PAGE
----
And you are ignoring the fact that they have a kid that they can’t take care of but that’s because of a tragedy which has nothing to do with your agenda.

  4. tissue banks are regulated, so its possible to create some sort of regulation that puts the responsibility on the storage facility, to have the people sign at the time they place the embryos for storage.

  5. i also think limiting the time that embryos can be used could be regulated as a public health measure.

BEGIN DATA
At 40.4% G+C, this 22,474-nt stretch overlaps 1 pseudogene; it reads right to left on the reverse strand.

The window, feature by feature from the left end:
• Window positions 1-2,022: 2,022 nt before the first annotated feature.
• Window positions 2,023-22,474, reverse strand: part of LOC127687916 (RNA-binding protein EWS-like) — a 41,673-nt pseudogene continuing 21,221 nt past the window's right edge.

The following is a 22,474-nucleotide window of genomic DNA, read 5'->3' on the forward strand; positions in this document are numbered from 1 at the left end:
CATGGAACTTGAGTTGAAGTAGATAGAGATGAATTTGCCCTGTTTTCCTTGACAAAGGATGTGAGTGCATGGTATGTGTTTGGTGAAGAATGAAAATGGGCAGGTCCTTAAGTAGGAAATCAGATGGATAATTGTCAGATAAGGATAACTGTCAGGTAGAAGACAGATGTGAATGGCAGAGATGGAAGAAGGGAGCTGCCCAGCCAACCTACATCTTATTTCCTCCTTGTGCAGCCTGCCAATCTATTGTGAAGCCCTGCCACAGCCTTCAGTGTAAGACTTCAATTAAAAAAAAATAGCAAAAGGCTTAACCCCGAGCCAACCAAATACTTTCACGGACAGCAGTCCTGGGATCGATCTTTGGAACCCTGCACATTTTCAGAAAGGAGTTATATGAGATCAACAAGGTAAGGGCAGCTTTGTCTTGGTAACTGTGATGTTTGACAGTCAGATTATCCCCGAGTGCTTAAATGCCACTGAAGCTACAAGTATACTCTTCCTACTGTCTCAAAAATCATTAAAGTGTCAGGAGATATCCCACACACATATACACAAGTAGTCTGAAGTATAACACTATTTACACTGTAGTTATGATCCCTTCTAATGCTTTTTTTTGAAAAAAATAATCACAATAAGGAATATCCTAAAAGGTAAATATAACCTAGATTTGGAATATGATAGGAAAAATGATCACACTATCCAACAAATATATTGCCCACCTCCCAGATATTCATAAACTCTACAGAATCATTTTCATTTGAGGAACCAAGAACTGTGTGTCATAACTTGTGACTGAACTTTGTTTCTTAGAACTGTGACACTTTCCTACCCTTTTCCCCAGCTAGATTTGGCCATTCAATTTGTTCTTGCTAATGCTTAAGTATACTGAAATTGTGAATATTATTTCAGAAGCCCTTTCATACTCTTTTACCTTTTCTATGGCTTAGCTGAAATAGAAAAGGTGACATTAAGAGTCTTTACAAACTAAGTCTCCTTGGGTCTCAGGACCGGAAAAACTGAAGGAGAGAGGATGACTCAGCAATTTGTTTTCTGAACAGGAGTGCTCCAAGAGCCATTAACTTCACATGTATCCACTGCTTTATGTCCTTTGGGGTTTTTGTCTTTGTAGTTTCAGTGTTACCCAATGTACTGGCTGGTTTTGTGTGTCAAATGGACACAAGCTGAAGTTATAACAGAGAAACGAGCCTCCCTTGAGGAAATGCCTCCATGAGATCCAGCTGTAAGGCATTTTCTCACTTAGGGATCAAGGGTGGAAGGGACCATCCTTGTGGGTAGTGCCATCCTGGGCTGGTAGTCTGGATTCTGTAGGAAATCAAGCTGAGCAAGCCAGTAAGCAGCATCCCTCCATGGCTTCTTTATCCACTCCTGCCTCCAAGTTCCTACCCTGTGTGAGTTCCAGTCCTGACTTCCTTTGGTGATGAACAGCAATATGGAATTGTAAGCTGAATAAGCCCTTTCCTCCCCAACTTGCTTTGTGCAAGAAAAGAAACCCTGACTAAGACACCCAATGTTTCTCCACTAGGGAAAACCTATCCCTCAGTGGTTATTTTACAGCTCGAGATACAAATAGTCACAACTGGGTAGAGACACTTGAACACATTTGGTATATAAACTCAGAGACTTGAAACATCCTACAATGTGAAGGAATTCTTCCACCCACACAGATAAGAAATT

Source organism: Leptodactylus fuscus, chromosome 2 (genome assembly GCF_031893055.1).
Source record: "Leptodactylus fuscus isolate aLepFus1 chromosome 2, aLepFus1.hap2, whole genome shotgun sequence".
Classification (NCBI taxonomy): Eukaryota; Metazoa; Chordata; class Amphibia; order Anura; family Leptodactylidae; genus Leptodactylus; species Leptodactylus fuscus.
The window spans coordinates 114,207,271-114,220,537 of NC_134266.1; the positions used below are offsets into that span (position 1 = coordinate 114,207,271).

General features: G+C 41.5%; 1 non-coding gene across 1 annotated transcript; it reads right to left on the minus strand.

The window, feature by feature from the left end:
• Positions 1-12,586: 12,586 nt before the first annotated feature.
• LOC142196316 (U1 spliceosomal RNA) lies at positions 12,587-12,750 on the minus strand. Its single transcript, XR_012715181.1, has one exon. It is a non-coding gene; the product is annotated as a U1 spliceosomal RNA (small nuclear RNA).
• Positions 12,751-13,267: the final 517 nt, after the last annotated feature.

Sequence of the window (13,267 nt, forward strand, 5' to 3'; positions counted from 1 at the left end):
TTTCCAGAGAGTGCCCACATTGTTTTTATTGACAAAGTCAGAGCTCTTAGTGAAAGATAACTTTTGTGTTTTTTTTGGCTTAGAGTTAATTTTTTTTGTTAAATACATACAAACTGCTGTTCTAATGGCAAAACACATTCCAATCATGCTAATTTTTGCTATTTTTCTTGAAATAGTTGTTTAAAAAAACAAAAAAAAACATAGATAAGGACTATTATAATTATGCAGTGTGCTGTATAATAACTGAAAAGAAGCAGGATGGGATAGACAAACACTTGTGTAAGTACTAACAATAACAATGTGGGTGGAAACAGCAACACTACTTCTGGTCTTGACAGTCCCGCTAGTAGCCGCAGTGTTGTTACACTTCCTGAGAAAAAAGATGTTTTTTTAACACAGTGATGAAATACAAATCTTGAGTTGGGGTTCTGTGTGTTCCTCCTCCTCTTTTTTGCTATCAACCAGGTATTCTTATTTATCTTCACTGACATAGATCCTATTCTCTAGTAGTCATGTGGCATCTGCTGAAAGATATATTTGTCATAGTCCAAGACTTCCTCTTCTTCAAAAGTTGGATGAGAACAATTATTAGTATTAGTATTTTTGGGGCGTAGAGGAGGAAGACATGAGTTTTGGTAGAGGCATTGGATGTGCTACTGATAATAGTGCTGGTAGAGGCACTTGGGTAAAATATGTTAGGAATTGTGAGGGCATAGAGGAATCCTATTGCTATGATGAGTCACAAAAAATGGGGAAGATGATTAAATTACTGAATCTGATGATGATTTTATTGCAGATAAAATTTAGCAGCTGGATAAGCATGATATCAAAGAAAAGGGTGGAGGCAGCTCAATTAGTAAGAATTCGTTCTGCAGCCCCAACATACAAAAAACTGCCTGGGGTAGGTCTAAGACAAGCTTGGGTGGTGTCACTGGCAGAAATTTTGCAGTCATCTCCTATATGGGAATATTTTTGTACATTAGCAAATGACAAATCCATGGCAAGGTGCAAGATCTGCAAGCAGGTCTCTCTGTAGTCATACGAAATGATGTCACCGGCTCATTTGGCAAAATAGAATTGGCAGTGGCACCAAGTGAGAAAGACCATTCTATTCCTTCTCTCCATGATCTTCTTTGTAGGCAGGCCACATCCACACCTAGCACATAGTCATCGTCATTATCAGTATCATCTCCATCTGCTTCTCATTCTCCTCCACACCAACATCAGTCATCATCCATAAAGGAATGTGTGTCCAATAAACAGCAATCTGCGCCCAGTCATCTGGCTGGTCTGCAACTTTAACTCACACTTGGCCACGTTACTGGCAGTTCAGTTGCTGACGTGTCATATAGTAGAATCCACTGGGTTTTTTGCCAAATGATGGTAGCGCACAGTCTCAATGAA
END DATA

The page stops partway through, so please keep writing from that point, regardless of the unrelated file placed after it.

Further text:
6. I have really put some thought into the idea that sperm eggs and embryos should be treated as people – but not as new people, rather as the body of the individuals the tissue has been harvested from. Human tissue comes from humans and the part deserves the same respect as the whole. If a whole person is not property than how can part of a person be property? If we start treating human tissue as property that means everyone born has a bluebook part value and it’s transferable as we see here in this case, which means that people can begin to amass an inventory of human tissue that is not theirs, that has not been implanted into their body in support of their own body’s healthy function, it’s stored, it’s stock, its inventory. Suddenly they control a piece of another person’s body and it’s up to them what happens to another person’s LIVING tissue, their live cells. That is not really a position that anyone should find themselves in nor should we really be allowing people to think they own the rights to decide what happens to other people’s bodies. It’s real clear to me that eggs are part of the body they came from and so is sperm, it always is theirs no matter who they give it to. Yes they loose authority over their cells during that period when their cells are inside someone else’s body – but that’s because they don’t have any authority over anyone’s body but their own. Men have no control over their sperm once it’s inside of a woman’s body. He can’t control her body. That does not mean he has no obligation to care for his offspring just that he can’t be forcing a woman to abort or go through with pregnancy. Same goes for women who let their eggs be implanted in other women – can’t control the body of the other woman during pregnancy but the kid she gives birth to is the really the responsibility of the body the offspring originated from. Embryos are tougher but I’m going to side with the embryo being part of the body of the woman whose egg was fertilized. Not a new seperate human being deserving murder type protection – but like protection with regard to it being part of her body that she should be in control of and responsible for and nobody else should be stealing it or misappropriating it and she should not be trying to sell it and pretend itis not hers anymore.